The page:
Microbiology and management of abdominal infections

Itzhak Brook
Digestive Diseases and Sciences 2008, 53 (10): 2585-91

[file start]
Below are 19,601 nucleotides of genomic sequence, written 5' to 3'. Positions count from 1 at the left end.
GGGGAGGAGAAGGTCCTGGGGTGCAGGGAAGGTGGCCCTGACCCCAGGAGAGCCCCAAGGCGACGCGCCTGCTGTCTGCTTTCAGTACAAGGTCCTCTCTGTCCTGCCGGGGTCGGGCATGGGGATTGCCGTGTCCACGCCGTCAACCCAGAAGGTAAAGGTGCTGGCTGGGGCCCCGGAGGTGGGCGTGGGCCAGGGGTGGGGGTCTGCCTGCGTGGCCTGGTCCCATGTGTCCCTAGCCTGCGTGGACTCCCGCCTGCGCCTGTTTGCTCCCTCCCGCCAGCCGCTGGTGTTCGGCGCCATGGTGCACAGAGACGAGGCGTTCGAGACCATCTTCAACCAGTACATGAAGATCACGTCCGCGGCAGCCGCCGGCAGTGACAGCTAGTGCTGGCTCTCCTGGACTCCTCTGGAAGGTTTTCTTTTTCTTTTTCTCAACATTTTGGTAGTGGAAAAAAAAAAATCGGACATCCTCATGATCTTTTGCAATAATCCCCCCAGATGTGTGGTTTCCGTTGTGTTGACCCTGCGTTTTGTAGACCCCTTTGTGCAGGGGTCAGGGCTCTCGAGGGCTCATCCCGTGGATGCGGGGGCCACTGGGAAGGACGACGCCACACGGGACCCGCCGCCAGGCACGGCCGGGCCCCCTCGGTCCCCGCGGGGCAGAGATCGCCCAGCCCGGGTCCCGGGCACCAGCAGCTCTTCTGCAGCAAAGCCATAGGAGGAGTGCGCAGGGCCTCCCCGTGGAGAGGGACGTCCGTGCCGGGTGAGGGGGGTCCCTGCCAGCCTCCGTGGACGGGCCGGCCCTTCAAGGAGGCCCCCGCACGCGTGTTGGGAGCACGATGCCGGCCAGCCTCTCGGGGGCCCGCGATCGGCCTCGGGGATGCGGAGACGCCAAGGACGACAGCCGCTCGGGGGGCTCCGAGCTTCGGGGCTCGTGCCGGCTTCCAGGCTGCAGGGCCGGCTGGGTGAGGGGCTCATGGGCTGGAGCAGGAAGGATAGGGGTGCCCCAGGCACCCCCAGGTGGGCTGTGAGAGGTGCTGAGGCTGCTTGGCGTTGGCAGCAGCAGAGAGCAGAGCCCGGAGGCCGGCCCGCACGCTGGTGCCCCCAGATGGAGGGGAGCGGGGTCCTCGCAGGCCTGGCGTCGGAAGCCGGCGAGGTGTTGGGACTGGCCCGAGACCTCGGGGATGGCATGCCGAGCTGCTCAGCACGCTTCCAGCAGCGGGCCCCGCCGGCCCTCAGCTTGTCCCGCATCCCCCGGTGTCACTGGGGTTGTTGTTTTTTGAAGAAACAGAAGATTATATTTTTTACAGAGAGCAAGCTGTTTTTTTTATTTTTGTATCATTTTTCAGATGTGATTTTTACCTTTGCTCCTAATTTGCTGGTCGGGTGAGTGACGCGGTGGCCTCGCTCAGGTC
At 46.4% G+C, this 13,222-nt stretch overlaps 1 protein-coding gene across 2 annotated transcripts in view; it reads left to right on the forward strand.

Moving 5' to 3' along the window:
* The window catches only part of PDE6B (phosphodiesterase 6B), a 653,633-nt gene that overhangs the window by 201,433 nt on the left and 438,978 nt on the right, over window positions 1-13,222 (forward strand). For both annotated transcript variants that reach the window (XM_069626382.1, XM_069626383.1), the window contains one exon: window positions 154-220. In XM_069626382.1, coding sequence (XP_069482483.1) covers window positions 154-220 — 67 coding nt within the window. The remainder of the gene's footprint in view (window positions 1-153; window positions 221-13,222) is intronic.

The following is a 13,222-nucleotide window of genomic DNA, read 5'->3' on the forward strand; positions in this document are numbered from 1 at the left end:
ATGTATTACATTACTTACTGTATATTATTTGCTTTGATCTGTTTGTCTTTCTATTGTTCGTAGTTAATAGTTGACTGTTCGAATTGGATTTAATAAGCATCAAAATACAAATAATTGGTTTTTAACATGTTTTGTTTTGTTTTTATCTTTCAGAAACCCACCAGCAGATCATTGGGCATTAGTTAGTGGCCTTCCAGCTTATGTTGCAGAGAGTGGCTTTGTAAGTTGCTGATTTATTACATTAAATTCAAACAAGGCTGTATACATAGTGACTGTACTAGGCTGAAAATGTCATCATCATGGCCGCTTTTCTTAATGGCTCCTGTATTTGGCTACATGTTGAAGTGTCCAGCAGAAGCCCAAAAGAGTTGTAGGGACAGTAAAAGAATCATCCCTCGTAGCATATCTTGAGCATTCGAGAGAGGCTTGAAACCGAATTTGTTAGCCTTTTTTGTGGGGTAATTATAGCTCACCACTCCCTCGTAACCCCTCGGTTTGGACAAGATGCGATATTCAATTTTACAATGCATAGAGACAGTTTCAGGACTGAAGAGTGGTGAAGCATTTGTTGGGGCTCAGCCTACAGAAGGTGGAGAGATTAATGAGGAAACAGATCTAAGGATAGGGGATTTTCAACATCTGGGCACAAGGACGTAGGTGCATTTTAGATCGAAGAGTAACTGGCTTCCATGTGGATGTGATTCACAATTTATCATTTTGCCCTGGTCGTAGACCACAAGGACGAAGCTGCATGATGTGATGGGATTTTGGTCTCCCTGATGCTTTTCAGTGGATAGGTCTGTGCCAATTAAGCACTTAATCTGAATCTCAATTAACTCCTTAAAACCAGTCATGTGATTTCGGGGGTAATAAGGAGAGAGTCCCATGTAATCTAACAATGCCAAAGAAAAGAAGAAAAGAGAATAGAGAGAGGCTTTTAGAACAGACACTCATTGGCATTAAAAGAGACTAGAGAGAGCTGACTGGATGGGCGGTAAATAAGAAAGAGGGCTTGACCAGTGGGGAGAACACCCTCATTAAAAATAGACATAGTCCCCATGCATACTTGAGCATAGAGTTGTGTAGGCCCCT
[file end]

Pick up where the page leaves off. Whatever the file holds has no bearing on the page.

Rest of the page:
This review describes the microbiology, diagnosis, and management of intra-abdominal infections. These infections include secondary peritonitis, abdominal abscesses, and cholangitis. The infection generally occurs because enteric microorganisms enter the peritoneal cavity through a defect in the wall of the intestine or other viscus as a result of obstruction, infarction, or direct trauma. Mixed aerobic and anaerobic flora can be recovered. The predominant aerobic isolates are Escherichia coli, etc. The aerobic isolates are Escherichia coli, and enterococci, and the main anaerobic bacteria are Bacteroides fragilis group Peptostreptococcus spp. and Clostridium spp. The treatment of abdominal infection includes surgical correction and drainage of pus and administration of antimicrobials effective against both the aerobic and anaerobic pathogens.

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